I’ve never taken drugs and never smoked, not even one ciggie, even though I started clubbing age 14 at one of those Sunday afternoon discos for teenagers so popular in Italy back in the 90s. Acid was popular too, but I knew better: I had a clear picture of what can happen to you if you are not in control of your mind. How? Well, thanks to Christiane F., the German girl who started on dope when she was 12, ended up prostituting herself, hit rock-bottom and then decided to write a memoir which was a cult when I was a teenager.
In her book nothing is left to the reader’s imagination. You can see this 11-year-old girl lost in Berlin, and all the details of her miserable life that she shares with you are implanted in your mind forever. That’s what I call the power of the written word. I had the opportunity to be Christiane F., feeling her despair, hitting bottom with her, but staying safely at home. As a teenager, I believed that books told the truth: that was the very reason of their existence, and the prize for any reader brave enough to get to the end. So I assimilated Christiane’s experience and I always said NO to drugs.
Yesterday I read about the new edition of Christiane F.’s memoir, "Zoo Station". It has been reprinted as part of the True Stories series by Zest Books, but all the reviews on Amazon.co.uk are by adult readers who cry scandal about this dumbed-down version. Having read the old translation more than twenty years ago, they find changes in the new one unjustified. First of all, the characters talk like Americans and they’ve lost their ‘Germanity’ – they have lost their authenticity in the name of a more global approach to literature (i.e. anything non-English needs to be made suitable for English-speaking readers; i.e. English-speaking readers are too self-centred to identify with people from other countries or to imagine different locations and habits. Is that really true?). Secondly, the editor added notes to this edition. A YA novel with notes to explain things like “Thrombosis is a coagulation (clumping or curdling) of the blood” or “Kojak was an American television series starring Telly Savalas...”. As if teenagers weren’t clever enough to find the information they need. As if a teenage reader could dump a book because he doesn’t understand a word... and if he does that, what has caused this lack of reading skills? Finally, cuts were made to the strongest scenes, within a book which aims at being a True Story.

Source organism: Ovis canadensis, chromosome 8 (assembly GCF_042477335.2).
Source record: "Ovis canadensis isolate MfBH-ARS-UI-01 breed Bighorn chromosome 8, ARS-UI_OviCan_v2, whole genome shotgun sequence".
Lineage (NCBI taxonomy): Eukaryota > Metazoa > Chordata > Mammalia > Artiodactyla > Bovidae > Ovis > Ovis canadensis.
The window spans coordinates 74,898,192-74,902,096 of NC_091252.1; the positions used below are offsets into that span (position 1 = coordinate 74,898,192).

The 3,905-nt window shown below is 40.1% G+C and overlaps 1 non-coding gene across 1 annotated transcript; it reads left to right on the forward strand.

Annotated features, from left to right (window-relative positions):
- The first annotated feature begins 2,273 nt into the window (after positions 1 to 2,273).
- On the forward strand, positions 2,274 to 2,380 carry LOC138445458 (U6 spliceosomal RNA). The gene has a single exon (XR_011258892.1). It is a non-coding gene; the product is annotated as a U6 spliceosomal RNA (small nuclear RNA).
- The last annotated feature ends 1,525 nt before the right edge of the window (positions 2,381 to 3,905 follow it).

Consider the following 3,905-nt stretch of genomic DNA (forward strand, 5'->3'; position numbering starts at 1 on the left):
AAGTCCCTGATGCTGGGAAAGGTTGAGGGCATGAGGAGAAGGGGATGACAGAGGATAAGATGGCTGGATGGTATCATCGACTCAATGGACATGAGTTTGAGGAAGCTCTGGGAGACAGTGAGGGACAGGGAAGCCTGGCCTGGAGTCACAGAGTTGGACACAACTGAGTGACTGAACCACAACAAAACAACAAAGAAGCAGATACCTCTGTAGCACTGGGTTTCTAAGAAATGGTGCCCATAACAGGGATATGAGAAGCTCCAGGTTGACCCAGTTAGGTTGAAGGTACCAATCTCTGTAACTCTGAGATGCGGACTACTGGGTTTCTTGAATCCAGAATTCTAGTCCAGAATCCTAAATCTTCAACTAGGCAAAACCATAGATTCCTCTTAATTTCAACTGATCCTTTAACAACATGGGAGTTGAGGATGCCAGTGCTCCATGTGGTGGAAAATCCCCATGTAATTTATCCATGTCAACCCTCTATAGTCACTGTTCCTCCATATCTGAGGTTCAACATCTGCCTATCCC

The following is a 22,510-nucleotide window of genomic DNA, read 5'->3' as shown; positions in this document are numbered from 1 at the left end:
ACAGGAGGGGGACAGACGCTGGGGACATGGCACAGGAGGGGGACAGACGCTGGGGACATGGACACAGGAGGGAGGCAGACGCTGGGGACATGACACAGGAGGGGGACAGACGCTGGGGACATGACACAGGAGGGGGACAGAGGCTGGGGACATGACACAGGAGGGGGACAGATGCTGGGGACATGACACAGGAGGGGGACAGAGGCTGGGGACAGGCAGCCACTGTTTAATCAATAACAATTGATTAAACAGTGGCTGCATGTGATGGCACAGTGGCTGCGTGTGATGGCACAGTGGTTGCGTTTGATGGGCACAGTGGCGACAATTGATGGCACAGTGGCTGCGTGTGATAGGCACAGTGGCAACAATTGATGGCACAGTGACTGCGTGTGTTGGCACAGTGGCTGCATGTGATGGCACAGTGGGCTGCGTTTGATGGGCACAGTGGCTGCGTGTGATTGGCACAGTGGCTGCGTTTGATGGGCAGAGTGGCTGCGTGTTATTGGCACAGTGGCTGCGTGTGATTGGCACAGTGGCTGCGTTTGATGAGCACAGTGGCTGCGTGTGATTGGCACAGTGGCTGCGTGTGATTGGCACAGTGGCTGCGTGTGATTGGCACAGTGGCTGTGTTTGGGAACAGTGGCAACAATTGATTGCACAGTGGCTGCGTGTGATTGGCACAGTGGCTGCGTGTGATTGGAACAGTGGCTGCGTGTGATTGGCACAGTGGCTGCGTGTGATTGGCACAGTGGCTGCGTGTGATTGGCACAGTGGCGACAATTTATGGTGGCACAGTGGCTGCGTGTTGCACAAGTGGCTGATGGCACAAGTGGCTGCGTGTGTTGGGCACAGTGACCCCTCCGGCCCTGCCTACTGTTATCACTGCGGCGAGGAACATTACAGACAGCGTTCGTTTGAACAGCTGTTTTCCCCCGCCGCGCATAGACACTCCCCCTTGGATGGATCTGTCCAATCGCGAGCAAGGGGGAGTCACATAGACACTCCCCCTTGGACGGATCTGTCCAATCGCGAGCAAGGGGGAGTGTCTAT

I’m really uncomfortable. If literature is not going to tell the truth any more, what will be its role? And who has the right to change the meanings and settings and language of a book in order to favour a passive reader who isn’t able to decode what they read? Is political correcteness a reason for censorship? Are we going to cut Shakespeare’s works in order to make them more understandable for an illiterate (or young) reader, so that illiteracy becomes a value and not something to overcome through reading?
Honestly, if I was still a teenager, I wouldn’t want my intelligence be handled like a lion in a cage, like something to control, to enfeeble, to benumb. And as an adult, I don’t want to pay for a bunch of lies packaged as something which resembles a book but is not a book, it’s just a commodity. So I join Amazon’s reviewers in their protests and say, find the original version if you really want to be Christiane F.